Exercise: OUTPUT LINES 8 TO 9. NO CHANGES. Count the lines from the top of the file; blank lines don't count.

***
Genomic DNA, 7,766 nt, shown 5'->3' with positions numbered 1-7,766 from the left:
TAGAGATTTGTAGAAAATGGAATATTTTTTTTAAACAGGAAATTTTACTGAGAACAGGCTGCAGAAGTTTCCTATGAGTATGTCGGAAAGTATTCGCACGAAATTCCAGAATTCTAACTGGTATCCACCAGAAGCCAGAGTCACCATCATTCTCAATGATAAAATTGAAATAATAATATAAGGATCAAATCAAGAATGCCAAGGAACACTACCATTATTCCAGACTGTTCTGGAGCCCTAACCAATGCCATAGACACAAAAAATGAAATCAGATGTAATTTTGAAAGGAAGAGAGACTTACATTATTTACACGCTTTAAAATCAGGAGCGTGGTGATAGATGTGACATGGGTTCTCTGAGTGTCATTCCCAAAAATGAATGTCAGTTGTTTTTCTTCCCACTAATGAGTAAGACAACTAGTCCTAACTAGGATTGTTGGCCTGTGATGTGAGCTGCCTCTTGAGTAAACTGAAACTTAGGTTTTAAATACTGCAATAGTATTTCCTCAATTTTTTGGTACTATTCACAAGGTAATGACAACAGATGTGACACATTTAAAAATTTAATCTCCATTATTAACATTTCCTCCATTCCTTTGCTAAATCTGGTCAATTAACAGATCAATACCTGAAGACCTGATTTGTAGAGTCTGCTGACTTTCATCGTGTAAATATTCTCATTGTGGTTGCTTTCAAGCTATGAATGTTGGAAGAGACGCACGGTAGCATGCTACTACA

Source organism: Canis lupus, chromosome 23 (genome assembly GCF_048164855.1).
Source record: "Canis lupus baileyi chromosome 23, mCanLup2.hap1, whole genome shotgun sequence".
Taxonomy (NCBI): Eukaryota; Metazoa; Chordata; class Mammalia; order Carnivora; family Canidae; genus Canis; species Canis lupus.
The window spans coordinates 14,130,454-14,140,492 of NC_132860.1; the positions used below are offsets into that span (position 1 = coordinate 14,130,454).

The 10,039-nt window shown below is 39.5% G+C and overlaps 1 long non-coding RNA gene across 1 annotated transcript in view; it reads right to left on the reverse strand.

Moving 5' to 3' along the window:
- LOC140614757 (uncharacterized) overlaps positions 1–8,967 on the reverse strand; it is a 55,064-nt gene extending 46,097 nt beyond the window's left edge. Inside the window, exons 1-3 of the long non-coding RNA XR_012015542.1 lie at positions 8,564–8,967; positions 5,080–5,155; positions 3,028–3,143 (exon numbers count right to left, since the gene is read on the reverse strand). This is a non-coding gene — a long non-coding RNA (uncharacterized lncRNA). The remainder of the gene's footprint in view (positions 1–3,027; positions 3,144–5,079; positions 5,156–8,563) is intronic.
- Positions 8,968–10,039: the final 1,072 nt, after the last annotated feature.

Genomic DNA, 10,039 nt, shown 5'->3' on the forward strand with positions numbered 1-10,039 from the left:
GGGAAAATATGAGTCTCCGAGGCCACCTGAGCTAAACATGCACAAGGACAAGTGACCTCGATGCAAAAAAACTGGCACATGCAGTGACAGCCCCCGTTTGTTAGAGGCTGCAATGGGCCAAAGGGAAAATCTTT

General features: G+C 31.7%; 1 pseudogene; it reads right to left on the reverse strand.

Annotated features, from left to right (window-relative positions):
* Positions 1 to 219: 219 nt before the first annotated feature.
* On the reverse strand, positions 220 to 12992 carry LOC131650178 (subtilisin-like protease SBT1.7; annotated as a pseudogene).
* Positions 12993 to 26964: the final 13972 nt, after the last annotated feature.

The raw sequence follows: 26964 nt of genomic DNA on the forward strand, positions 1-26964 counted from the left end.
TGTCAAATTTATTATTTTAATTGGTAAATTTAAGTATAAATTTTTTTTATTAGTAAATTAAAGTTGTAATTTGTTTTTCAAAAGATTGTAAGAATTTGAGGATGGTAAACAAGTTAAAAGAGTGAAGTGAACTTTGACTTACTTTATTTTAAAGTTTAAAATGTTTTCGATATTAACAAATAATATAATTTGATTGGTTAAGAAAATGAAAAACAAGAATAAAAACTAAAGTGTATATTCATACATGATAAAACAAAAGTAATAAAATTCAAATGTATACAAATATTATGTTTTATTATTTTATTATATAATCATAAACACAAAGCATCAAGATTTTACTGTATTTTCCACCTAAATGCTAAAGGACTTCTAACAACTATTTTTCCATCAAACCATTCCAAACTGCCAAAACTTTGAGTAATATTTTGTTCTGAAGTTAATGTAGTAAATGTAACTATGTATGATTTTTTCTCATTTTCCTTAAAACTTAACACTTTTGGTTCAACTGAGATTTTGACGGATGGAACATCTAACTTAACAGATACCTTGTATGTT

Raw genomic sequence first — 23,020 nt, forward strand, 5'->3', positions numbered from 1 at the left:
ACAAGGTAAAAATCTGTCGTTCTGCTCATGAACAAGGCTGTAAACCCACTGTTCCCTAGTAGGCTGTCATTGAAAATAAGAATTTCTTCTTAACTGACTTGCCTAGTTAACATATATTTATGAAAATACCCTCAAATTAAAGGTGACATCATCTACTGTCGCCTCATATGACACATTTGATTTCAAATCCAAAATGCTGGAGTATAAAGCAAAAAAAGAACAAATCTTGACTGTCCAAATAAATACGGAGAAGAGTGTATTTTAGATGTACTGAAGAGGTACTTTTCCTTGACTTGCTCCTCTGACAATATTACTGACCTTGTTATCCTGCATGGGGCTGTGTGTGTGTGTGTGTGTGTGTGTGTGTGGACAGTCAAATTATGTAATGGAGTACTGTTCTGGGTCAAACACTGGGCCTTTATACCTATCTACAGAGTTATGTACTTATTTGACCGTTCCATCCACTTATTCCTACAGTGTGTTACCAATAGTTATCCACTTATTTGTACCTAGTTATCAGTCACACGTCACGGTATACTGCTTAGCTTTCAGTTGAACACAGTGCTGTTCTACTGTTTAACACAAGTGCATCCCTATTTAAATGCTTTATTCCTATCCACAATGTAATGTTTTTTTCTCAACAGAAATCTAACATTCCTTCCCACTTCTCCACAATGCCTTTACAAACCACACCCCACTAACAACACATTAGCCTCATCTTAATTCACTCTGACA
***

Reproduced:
Moving 5' to 3' along the window:
- LOC140614757 (uncharacterized) overlaps positions 1–8,967 on the reverse strand; it is a 55,064-nt gene extending 46,097 nt beyond the window's left edge. Inside the window, exons 1-3 of the long non-coding RNA XR_012015542.1 lie at positions 8,564–8,967; positions 5,080–5,155; positions 3,028–3,143 (exon numbers count right to left, since the gene is read on the reverse strand). This is a non-coding gene — a long non-coding RNA (uncharacterized lncRNA). The remainder of the gene's footprint in view (positions 1–3,027; positions 3,144–5,079; positions 5,156–8,563) is intronic.